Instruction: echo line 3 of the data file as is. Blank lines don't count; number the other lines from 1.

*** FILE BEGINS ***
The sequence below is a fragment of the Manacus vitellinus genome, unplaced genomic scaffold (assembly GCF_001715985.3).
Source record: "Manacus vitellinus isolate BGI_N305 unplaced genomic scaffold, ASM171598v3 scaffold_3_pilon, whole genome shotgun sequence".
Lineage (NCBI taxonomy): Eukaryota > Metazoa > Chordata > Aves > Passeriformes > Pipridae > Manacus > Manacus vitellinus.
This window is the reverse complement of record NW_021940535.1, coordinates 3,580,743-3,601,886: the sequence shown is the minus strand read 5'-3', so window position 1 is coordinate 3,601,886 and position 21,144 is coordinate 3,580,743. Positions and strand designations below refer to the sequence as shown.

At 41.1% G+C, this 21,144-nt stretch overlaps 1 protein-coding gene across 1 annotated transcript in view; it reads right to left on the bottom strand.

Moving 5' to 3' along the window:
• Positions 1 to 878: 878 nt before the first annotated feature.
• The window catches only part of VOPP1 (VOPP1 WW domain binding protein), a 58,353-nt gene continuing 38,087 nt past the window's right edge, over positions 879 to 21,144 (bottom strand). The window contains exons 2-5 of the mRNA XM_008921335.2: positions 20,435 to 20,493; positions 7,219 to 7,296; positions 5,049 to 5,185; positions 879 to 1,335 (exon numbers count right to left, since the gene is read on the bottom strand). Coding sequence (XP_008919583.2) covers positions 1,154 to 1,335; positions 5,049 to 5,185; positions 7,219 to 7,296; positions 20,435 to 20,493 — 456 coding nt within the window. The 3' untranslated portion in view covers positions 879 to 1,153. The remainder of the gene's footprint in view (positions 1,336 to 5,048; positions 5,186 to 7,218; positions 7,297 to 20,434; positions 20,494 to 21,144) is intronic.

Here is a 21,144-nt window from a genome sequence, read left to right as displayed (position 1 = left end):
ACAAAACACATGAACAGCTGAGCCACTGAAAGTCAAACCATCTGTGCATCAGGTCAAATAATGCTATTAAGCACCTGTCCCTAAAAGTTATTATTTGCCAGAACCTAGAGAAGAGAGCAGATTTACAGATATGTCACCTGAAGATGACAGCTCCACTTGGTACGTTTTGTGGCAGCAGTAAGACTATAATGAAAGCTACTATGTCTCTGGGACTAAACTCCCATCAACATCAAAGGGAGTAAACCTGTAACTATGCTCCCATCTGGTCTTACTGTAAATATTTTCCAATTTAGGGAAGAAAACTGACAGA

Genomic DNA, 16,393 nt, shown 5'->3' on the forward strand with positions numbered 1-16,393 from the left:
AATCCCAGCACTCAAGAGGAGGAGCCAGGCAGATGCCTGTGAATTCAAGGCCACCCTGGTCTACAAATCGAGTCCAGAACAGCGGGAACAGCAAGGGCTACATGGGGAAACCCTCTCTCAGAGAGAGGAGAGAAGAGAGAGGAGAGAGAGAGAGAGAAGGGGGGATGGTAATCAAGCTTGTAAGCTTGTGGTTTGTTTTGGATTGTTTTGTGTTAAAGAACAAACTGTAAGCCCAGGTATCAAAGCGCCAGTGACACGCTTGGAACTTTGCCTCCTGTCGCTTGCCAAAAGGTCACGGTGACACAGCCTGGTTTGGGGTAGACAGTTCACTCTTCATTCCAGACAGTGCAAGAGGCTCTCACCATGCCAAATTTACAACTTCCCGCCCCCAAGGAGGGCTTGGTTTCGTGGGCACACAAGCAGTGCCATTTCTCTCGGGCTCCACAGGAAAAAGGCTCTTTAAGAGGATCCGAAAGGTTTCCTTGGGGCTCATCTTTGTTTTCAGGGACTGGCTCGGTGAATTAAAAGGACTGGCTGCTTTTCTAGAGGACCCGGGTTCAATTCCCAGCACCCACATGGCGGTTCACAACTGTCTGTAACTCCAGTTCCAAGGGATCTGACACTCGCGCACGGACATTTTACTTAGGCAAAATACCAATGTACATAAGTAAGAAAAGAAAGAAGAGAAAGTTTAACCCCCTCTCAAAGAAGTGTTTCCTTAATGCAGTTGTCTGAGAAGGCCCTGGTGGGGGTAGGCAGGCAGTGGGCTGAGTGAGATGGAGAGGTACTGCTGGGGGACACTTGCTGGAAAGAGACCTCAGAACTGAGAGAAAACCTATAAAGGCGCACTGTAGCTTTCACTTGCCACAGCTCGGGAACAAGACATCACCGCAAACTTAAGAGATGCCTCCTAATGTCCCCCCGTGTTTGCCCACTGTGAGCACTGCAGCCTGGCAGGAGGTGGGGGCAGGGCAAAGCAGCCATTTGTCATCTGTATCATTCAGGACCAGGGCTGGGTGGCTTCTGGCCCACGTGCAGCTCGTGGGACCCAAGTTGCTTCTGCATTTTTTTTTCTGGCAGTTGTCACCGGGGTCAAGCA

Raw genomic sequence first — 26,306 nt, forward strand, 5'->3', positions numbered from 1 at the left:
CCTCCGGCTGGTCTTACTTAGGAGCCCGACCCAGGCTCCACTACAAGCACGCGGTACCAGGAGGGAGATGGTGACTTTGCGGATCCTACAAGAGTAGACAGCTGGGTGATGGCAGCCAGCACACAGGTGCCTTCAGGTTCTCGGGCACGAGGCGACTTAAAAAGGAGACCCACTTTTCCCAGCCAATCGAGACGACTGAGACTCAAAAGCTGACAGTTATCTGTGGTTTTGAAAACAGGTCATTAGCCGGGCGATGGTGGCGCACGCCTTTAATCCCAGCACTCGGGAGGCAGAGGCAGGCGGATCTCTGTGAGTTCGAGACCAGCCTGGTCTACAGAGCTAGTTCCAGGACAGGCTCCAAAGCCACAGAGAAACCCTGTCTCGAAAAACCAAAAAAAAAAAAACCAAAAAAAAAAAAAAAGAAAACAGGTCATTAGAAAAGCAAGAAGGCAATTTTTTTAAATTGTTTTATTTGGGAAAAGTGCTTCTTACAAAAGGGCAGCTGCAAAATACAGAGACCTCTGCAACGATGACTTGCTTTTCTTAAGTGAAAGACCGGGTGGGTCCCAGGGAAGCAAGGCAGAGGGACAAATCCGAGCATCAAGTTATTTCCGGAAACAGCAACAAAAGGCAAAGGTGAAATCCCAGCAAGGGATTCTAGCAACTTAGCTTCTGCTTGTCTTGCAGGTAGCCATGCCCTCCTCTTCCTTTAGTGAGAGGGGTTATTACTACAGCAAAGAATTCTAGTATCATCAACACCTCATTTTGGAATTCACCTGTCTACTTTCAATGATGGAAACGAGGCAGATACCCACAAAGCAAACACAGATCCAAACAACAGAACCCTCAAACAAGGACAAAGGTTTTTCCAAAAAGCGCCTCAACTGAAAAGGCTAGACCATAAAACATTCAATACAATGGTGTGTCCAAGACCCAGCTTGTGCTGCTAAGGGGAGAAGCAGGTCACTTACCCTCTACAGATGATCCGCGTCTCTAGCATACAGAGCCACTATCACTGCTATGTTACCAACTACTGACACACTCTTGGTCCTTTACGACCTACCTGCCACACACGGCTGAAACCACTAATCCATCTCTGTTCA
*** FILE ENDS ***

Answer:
Lineage (NCBI taxonomy): Eukaryota > Metazoa > Chordata > Aves > Passeriformes > Pipridae > Manacus > Manacus vitellinus.